This was an interesting project.
A gentleman contacted me and asked if I could make some parts for a Windsor chair. It has three broken spindles and the four legs had been shortened and where in poor condition, they also did not match very well.
I turned up the parts using a recently made centre steady. I returned them to the client and he was very happy with them. I asked him to send me a picture of the completed opus. I think you will agree that it is a very good restoration project.
Remember that I am available for commissions of all types of turning.
I collected some green oak posts for my brother Keith last week. Having coped the tops and cut them to length we had some offcuts which Keith kindly gave to me.
I took these pieces of timber back and it was not long before I realised that they were in the way as there is not "Mushroom" in the shop. Sitting outside with the missus and a beer last night I noticed that our garden mushrooms where getting past there sell by date, well spalted and with fungus sprouting from them.
This gave me the idea to turn a couple of new ones from my new aquisitions. The timber proved perfect for the task with nice radial cracks and six inches in diameter. They turned well and look just the ticket with a couple of coats of teak oil.
I have some more pieces to pick up and I think I will make a couple more. Maybe my bro would like one to match his new gate posts.
I am delighted to have been invited by Wycombe Museum to demonstrate at their Chilterns' Traditional Arts and Crafts Day as part of the Wycombe Arts festival.
I will be taking a small lathe and demonstrating how to turn some small Items and promoting woodturning and the Middlesex Woodturning Association.
It promises to be a good day so why not come along and bring a picnic which you can enjoy in the museum grounds.
Entry to the event and the museum is free.
The details are below from the wycombe museum website:
Chilterns' Traditional Arts and Crafts
Sun 4 Jun 2017,
12:00PM - 5:00PM
As part of Wycombe Arts Festival, join us for an afternoon celebrating some traditional crafts of the Chilterns and see the skills of some local crafts people at work.
Demonstrations will include:
This event is free to enter and not ticketed.
Back to work on my two burned bowls.
The Holm Oak bowl was remounted on the lathe and the bowl hollowed out and sanded.
I treated the hollow with cellulose sanding sealer and knocked it back with some very fine webrax abrasive and gave it a coat of microcrystalline wax.
Next I reversed the bowl onto a jam chuck and held it in place with a live ring centre inthe tailstock. I finished shaping the bottom of the bowl, rounding the base to give me a "wobble bowl"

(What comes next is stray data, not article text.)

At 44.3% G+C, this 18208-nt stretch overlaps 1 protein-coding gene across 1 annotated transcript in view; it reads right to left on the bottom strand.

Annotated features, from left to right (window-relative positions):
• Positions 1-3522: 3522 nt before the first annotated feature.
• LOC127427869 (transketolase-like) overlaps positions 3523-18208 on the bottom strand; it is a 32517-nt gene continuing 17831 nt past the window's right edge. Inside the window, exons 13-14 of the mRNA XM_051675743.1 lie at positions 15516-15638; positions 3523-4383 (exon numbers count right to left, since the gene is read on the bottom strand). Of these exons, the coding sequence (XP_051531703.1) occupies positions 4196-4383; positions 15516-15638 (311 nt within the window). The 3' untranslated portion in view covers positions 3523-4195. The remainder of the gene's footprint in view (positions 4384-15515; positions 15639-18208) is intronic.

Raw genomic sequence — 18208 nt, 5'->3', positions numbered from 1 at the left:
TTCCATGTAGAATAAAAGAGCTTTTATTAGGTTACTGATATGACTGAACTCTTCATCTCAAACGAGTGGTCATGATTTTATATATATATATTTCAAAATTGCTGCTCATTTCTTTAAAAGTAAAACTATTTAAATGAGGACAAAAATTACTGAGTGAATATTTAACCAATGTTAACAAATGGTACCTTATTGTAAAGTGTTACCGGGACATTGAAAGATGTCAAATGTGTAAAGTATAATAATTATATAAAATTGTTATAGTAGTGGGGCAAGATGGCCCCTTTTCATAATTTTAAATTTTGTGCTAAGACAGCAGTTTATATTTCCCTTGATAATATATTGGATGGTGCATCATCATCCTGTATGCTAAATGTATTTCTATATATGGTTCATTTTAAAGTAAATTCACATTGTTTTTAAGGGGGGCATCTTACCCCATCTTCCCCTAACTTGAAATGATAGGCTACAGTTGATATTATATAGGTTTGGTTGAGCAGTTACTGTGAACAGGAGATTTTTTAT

This left a small nub in the centre where the ring centre had held it. I cut this away with a chisel and hand sanded the base.
I charred the remaining area and wire brushed it with a bronze brush. This section was then given a generous coat of boot polish.
Having left this to dry I buffed it up and gave the whole piece a coat of microcrystalline wax, after 20 minutes I buffed it up to a nice sheen.
The Eucalyptus bowl was remounted and the center turned out.
I decided that a different approach was required with this bowl. I sanded off the scorched area to reveal more of the wood beneath. I also sanded the centre.
I then gave the cracks a good blow out with the air line.
I gave both the centre, the rim and outside a good coat of sanding sealer, making sure to get a good coat into the scorched cracks which of course had not been sanded.
Next I finished turning the outside in the same manner as for the holm oak bowl. Having scorched the outside I blew out the cracks and gave the whole thing a coat of sanding sealer.
I let the sealer dry for a half hour and gave the bowl two coats of microcrystalline and buffed it up into a nice gloss finish.
I now have two nice bowls which will find their way to the club competition table and probably on to my Etsy shop.
I will post more pictures of these bowls on my facebook page:
I have started to make two bowls. One is a very nice piece of Holm Oak (Quercus Ilex) or Holly Oak the second is a heavily cracked piece of Eucalyptus.
I have turned the outsides and rims of the bowls, leaving the chucking tenon on so I can re-mount them on the lathe but I have not hollowed them out at this stage.
The burned sections have been treated with boot polish to enhance the black appearance and to give them a sheen.
I will post an article when I have them completed.